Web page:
- Keep working like a fanatic to try to finish something before the meeting
- Just drop what he was doing to attend the meeting, and pay the penalty in lost context afterwards
The right thing to do in a situation like this is to size up your options and figure out the one that is overall the best for you. That takes stopping to think about your real alternatives.
The mental cleanup (or something like it) is often your best option. That’s why I teach this tactic and include it in The Thinker’s Toolkit!
Why you don’t think of the better option that you know
The Thinking Labber knew all about the mental cleanup tactic. He told me that every time he had used it, he had found it helpful. So why didn’t it occur to him the other day? Because he was framing the problem as “I have no choice.”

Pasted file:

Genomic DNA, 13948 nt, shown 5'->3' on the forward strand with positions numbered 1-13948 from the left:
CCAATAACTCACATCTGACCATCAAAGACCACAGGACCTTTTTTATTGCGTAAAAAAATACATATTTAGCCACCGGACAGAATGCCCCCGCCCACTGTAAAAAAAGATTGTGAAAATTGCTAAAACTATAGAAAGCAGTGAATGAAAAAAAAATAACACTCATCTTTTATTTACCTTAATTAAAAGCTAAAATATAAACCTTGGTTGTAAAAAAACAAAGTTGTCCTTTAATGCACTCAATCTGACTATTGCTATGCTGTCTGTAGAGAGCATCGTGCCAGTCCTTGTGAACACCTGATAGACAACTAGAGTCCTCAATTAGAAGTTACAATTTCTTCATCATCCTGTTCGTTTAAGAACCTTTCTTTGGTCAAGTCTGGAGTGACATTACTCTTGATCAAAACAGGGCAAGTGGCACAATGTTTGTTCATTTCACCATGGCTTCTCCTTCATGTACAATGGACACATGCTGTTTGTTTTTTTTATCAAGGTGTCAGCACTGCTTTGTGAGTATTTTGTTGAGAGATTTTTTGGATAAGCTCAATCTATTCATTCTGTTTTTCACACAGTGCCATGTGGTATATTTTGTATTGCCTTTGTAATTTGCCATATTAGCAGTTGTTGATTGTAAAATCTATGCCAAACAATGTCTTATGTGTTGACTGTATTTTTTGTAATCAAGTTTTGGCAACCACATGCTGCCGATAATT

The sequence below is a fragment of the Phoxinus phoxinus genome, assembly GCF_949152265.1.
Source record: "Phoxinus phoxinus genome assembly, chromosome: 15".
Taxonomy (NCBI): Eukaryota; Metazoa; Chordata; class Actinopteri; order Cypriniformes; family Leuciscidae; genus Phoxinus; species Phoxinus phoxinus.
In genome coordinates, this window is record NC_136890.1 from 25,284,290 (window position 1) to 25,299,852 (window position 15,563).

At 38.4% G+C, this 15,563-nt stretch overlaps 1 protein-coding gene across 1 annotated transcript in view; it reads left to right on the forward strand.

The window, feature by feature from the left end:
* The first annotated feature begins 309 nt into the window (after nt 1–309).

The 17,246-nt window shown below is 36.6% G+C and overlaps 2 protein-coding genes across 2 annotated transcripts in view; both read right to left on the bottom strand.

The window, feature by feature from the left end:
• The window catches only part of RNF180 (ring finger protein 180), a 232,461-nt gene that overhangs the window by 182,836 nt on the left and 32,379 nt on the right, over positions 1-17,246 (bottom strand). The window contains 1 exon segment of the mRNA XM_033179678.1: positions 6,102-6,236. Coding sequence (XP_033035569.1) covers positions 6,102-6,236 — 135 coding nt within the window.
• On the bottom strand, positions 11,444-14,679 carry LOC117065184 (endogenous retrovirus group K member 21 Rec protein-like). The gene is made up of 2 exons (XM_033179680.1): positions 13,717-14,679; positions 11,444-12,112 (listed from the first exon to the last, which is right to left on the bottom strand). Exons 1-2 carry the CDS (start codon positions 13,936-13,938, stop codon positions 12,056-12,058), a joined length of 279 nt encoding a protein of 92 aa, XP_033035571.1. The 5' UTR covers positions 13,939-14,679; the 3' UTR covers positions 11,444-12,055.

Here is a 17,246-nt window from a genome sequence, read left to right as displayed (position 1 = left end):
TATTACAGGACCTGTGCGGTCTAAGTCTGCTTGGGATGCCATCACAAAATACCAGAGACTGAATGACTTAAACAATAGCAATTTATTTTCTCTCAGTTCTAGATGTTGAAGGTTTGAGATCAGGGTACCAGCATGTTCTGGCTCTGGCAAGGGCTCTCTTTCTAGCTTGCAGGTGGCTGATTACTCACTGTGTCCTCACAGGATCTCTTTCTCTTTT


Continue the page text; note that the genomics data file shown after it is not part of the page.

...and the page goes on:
The problem here is not just that this assumption is false. In addition, saying “I have no choice” sets up tunnel vision. If you believe that you have no choice, then you will not look for other choices. If he had asked himself what his options were for dealing with the conflict, he might very well have remembered the mental cleanup tactic. But when you have an explicit assumption, only thoughts consistent with that assumption will occur to you.
Moreover, a situation like this (“I have to” and “I have no choice” about stopping this interesting work) automatically triggers threat-oriented emotions. You feel an aversion to stopping. You might be angry that you don’t have more autonomy over your schedule. You might feel guilt or frustration that you didn’t finish the task you started as quickly as you expected — because when you started you thought you’d be finished by now.